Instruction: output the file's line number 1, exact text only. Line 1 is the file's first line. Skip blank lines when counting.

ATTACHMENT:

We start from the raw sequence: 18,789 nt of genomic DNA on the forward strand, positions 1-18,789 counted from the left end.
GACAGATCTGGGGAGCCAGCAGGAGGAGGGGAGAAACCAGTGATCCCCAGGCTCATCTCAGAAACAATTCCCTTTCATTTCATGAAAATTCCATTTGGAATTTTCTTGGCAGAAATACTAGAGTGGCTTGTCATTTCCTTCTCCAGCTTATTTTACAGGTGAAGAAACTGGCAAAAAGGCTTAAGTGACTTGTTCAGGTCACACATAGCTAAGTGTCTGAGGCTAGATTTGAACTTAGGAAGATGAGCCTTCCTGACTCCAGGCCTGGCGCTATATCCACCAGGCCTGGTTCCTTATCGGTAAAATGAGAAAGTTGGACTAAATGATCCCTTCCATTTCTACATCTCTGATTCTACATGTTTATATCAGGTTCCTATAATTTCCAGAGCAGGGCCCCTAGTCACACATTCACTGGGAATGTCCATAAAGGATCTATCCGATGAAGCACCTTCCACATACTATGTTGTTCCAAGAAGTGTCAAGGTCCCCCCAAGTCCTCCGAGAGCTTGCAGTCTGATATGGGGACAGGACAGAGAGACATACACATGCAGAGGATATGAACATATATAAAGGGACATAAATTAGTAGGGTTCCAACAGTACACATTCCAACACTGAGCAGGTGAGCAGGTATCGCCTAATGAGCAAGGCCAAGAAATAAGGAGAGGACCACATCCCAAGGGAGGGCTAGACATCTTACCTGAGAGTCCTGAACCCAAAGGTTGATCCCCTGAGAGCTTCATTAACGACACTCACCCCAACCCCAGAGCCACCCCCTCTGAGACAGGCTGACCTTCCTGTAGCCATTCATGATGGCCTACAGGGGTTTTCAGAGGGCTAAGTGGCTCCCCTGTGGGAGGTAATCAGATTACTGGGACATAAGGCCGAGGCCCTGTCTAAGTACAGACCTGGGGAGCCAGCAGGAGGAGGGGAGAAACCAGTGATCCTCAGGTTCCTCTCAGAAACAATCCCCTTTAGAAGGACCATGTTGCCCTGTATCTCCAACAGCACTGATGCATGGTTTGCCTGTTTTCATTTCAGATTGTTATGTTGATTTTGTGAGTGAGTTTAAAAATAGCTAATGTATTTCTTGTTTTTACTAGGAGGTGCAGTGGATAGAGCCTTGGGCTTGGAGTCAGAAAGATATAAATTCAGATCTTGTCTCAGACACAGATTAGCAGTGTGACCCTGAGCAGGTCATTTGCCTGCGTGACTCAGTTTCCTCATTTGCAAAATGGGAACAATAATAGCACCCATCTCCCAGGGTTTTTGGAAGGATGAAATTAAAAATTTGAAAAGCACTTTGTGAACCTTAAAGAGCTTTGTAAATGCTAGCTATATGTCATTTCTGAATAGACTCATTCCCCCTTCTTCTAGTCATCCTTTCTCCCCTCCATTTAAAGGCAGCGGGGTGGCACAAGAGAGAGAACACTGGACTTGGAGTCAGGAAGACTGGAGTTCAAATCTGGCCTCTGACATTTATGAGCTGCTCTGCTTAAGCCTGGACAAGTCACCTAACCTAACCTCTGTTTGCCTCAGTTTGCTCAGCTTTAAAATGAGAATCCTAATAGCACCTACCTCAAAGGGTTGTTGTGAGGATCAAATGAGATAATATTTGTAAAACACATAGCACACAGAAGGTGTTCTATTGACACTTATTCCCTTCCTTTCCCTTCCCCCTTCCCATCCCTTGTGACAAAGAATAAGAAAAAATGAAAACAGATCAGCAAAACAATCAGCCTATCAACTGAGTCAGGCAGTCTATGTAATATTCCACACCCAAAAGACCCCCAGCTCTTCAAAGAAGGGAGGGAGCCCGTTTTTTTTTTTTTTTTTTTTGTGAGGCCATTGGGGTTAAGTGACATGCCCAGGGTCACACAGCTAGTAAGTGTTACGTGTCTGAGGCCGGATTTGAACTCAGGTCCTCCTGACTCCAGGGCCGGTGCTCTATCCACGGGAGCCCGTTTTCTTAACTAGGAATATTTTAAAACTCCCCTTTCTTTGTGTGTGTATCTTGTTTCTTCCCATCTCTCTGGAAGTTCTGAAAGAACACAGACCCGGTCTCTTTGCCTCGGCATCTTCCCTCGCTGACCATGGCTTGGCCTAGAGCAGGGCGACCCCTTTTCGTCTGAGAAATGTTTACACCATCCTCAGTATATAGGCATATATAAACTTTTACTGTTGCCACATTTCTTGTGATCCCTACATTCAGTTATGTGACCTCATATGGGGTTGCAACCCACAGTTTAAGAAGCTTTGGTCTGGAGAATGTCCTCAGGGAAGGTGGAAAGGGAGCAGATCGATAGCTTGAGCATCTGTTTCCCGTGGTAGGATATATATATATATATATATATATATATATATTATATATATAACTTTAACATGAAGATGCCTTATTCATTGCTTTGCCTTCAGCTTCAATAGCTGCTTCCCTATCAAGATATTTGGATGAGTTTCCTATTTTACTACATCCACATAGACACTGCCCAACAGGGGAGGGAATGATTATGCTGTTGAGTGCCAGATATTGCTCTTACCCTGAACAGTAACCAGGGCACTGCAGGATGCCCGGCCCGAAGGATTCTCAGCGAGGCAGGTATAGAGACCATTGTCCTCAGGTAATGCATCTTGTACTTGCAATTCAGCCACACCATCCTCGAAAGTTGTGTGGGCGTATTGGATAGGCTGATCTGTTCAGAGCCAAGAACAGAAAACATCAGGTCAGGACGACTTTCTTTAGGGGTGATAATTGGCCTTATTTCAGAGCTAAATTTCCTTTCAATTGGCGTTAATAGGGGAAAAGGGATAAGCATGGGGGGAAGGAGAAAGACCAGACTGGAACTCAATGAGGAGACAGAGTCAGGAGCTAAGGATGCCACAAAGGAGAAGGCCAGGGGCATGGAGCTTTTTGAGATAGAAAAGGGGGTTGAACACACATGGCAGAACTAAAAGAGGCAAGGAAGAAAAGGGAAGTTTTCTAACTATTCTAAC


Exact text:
We start from the raw sequence: 18,789 nt of genomic DNA on the forward strand, positions 1-18,789 counted from the left end.